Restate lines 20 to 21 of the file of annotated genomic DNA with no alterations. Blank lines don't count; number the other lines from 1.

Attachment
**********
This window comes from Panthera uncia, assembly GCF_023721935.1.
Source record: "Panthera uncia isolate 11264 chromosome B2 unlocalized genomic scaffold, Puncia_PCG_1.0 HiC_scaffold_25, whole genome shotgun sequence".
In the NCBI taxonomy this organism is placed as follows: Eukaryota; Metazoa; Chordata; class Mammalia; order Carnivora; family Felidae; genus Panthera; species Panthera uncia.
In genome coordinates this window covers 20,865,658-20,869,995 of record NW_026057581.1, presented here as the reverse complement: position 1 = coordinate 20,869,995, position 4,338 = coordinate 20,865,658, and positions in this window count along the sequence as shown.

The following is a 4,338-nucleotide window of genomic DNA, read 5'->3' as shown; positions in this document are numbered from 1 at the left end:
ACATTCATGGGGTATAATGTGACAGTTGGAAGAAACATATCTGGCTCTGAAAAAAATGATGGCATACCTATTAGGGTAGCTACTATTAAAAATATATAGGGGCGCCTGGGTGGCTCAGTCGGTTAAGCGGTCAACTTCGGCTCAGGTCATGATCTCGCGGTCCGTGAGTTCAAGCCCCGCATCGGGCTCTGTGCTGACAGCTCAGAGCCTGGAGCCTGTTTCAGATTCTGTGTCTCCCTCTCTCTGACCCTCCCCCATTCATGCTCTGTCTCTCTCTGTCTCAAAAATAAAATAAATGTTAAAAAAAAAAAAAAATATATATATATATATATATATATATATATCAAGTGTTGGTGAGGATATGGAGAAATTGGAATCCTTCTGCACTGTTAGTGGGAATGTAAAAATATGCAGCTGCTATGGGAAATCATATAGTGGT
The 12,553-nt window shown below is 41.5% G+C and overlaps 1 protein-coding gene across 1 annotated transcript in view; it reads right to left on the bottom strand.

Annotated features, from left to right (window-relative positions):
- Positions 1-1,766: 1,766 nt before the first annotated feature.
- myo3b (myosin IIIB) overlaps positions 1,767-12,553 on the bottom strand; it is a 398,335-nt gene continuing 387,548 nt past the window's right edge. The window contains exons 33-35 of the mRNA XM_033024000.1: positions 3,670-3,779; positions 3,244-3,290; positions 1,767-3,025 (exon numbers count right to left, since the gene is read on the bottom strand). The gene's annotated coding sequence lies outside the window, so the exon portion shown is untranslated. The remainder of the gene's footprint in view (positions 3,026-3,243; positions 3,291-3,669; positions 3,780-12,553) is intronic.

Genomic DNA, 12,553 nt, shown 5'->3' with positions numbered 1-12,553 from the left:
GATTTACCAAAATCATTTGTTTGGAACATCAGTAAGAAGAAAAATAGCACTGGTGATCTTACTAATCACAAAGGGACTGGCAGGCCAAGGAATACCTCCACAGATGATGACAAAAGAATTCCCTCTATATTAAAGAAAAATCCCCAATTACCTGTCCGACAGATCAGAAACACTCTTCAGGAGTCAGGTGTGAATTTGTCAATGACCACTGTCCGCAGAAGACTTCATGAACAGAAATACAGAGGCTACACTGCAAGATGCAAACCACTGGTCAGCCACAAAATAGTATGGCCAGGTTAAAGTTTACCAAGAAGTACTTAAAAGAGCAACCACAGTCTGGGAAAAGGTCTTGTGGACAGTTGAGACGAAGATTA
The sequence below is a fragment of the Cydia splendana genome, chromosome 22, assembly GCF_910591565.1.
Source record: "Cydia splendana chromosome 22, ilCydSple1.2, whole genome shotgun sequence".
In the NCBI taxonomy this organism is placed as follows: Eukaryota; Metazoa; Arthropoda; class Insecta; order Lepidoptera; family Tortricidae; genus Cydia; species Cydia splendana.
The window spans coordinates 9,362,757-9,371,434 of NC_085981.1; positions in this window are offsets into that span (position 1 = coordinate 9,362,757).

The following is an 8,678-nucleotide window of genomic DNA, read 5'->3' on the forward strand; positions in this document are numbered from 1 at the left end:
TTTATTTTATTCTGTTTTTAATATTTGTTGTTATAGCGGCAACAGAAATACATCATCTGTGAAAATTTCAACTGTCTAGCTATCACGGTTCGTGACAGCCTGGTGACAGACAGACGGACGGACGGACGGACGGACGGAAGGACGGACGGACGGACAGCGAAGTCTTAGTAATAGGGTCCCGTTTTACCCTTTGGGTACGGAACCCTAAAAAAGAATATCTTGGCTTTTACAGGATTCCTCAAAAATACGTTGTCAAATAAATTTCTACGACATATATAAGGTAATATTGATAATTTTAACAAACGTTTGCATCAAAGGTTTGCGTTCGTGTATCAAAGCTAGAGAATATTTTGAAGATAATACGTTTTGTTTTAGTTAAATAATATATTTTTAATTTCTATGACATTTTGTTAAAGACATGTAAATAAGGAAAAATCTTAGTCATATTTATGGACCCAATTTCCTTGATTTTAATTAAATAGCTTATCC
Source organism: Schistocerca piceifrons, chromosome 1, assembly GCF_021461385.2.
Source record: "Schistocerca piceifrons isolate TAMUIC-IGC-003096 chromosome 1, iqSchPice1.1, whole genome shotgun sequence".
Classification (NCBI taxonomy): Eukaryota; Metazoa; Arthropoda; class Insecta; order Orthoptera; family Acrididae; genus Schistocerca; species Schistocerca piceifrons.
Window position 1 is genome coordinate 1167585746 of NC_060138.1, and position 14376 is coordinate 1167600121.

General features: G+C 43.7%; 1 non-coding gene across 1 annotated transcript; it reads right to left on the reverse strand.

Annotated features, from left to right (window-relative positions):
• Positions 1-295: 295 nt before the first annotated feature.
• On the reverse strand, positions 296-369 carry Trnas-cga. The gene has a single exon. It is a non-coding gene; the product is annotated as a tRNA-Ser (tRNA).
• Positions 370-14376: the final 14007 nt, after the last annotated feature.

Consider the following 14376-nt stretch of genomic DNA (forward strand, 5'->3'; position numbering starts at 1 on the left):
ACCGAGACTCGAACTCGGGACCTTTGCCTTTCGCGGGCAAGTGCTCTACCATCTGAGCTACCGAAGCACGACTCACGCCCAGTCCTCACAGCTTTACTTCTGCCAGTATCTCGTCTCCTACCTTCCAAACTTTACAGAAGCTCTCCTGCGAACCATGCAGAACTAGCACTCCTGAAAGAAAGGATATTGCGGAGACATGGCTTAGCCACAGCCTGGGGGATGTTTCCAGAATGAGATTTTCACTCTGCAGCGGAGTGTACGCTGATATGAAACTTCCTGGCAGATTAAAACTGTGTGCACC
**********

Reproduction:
Source record: "Schistocerca piceifrons isolate TAMUIC-IGC-003096 chromosome 1, iqSchPice1.1, whole genome shotgun sequence".
Classification (NCBI taxonomy): Eukaryota; Metazoa; Arthropoda; class Insecta; order Orthoptera; family Acrididae; genus Schistocerca; species Schistocerca piceifrons.